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Cumulative query method for influenza surveillance using search engine data.
J Med Internet Res. 2014 Dec 16; 16(12):e289.JM

Abstract

BACKGROUND

Internet search queries have become an important data source in syndromic surveillance system. However, there is currently no syndromic surveillance system using Internet search query data in South Korea.

OBJECTIVES

The objective of this study was to examine correlations between our cumulative query method and national influenza surveillance data.

METHODS

Our study was based on the local search engine, Daum (approximately 25% market share), and influenza-like illness (ILI) data from the Korea Centers for Disease Control and Prevention. A quota sampling survey was conducted with 200 participants to obtain popular queries. We divided the study period into two sets: Set 1 (the 2009/10 epidemiological year for development set 1 and 2010/11 for validation set 1) and Set 2 (2010/11 for development Set 2 and 2011/12 for validation Set 2). Pearson's correlation coefficients were calculated between the Daum data and the ILI data for the development set. We selected the combined queries for which the correlation coefficients were .7 or higher and listed them in descending order. Then, we created a cumulative query method n representing the number of cumulative combined queries in descending order of the correlation coefficient.

RESULTS

In validation set 1, 13 cumulative query methods were applied, and 8 had higher correlation coefficients (min=.916, max=.943) than that of the highest single combined query. Further, 11 of 13 cumulative query methods had an r value of ≥.7, but 4 of 13 combined queries had an r value of ≥.7. In validation set 2, 8 of 15 cumulative query methods showed higher correlation coefficients (min=.975, max=.987) than that of the highest single combined query. All 15 cumulative query methods had an r value of ≥.7, but 6 of 15 combined queries had an r value of ≥.7.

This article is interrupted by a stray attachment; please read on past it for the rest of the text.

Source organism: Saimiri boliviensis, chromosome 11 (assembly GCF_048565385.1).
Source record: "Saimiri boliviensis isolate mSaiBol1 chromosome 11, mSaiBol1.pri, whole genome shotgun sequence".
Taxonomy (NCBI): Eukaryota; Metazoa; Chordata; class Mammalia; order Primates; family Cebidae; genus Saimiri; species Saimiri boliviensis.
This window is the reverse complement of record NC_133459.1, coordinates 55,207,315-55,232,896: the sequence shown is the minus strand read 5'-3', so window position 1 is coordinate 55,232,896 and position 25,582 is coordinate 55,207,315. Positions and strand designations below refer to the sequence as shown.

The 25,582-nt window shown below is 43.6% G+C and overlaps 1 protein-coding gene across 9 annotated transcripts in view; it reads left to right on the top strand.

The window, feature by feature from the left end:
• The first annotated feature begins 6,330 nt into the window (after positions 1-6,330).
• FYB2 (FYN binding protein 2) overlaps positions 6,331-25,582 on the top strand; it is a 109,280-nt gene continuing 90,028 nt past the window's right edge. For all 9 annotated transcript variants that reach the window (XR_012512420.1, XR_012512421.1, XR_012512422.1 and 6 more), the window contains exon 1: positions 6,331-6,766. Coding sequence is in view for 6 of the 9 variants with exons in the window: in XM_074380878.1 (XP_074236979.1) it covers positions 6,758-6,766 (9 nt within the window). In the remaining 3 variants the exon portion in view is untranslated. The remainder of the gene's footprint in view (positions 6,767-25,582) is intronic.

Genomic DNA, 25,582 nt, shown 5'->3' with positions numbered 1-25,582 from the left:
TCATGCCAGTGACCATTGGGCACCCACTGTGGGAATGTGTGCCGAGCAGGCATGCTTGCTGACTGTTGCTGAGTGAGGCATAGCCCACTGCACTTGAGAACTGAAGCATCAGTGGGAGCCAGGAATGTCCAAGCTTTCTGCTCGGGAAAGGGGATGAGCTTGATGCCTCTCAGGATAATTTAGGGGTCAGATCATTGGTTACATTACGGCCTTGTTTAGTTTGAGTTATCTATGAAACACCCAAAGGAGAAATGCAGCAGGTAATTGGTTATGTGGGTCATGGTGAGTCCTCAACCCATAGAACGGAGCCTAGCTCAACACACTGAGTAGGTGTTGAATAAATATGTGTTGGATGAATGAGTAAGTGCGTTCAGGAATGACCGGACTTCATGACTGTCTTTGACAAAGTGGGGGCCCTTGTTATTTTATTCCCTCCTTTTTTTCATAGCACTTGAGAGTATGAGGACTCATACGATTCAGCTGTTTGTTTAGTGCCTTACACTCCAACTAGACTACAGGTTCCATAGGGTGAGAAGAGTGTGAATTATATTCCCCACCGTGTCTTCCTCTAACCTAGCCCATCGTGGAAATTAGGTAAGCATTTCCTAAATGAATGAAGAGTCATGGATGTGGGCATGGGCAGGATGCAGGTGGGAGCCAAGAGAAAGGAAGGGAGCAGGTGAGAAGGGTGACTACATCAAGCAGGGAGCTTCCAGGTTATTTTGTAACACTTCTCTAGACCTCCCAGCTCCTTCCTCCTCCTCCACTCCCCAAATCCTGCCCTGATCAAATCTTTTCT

CONCLUSIONS

Cumulative query method showed relatively higher correlation with national influenza surveillance data than combined queries in the development and validation set.

Authors+Show Affiliations

Asan Medical Center, Department of Emergency Medicine, University of Ulsan, College of Medicine, Seoul, Republic Of Korea.No affiliation info availableNo affiliation info availableNo affiliation info availableNo affiliation info availableNo affiliation info availableNo affiliation info availableNo affiliation info availableNo affiliation info available

Pub Type(s)

Journal Article
Research Support, Non-U.S. Gov't

Language

eng

PubMed ID

25517353

Citation

Seo, Dong-Woo, et al. "Cumulative Query Method for Influenza Surveillance Using Search Engine Data." Journal of Medical Internet Research, vol. 16, no. 12, 2014, pp. e289.
Seo DW, Jo MW, Sohn CH, et al. Cumulative query method for influenza surveillance using search engine data. J Med Internet Res. 2014;16(12):e289.
Seo, D. W., Jo, M. W., Sohn, C. H., Shin, S. Y., Lee, J., Yu, M., Kim, W. Y., Lim, K. S., & Lee, S. I. (2014). Cumulative query method for influenza surveillance using search engine data. Journal of Medical Internet Research, 16(12), e289. https://doi.org/10.2196/jmir.3680